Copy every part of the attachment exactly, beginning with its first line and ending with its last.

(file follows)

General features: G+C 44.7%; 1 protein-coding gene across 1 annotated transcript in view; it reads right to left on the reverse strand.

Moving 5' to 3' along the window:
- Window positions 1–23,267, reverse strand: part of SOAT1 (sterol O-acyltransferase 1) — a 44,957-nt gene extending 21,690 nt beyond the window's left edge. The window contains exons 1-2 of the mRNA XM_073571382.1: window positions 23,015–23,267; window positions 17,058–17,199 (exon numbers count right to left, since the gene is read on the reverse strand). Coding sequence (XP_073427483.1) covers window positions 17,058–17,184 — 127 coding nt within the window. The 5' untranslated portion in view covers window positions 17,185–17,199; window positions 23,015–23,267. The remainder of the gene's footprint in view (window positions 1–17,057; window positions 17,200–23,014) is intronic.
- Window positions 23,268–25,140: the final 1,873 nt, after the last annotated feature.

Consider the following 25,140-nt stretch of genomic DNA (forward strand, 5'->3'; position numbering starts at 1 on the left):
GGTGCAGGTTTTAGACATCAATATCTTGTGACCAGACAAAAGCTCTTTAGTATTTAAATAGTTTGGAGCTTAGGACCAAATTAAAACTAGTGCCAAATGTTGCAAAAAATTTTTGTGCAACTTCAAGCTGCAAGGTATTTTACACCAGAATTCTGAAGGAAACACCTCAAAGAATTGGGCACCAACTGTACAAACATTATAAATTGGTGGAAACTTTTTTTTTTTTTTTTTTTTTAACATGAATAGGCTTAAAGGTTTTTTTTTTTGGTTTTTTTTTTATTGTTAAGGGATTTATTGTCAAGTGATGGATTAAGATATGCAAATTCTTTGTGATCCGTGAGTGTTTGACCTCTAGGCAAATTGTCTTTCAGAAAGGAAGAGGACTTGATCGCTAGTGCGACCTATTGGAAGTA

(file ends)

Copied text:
General features: G+C 44.7%; 1 protein-coding gene across 1 annotated transcript in view; it reads right to left on the reverse strand.

Moving 5' to 3' along the window:
- Window positions 1–23,267, reverse strand: part of SOAT1 (sterol O-acyltransferase 1) — a 44,957-nt gene extending 21,690 nt beyond the window's left edge. The window contains exons 1-2 of the mRNA XM_073571382.1: window positions 23,015–23,267; window positions 17,058–17,199 (exon numbers count right to left, since the gene is read on the reverse strand). Coding sequence (XP_073427483.1) covers window positions 17,058–17,184 — 127 coding nt within the window. The 5' untranslated portion in view covers window positions 17,185–17,199; window positions 23,015–23,267. The remainder of the gene's footprint in view (window positions 1–17,057; window positions 17,200–23,014) is intronic.
- Window positions 23,268–25,140: the final 1,873 nt, after the last annotated feature.

Consider the following 25,140-nt stretch of genomic DNA (forward strand, 5'->3'; position numbering starts at 1 on the left):
GGTGCAGGTTTTAGACATCAATATCTTGTGACCAGACAAAAGCTCTTTAGTATTTAAATAGTTTGGAGCTTAGGACCAAATTAAAACTAGTGCCAAATGTTGCAAAAAATTTTTGTGCAACTTCAAGCTGCAAGGTATTTTACACCAGAATTCTGAAGGAAACACCTCAAAGAATTGGGCACCAACTGTACAAACATTATAAATTGGTGGAAACTTTTTTTTTTTTTTTTTTTTTAACATGAATAGGCTTAAAGGTTTTTTTTTTTGGTTTTTTTTTTATTGTTAAGGGATTTATTGTCAAGTGATGGATTAAGATATGCAAATTCTTTGTGATCCGTGAGTGTTTGACCTCTAGGCAAATTGTCTTTCAGAAAGGAAGAGGACTTGATCGCTAGTGCGACCTATTGGAAGTA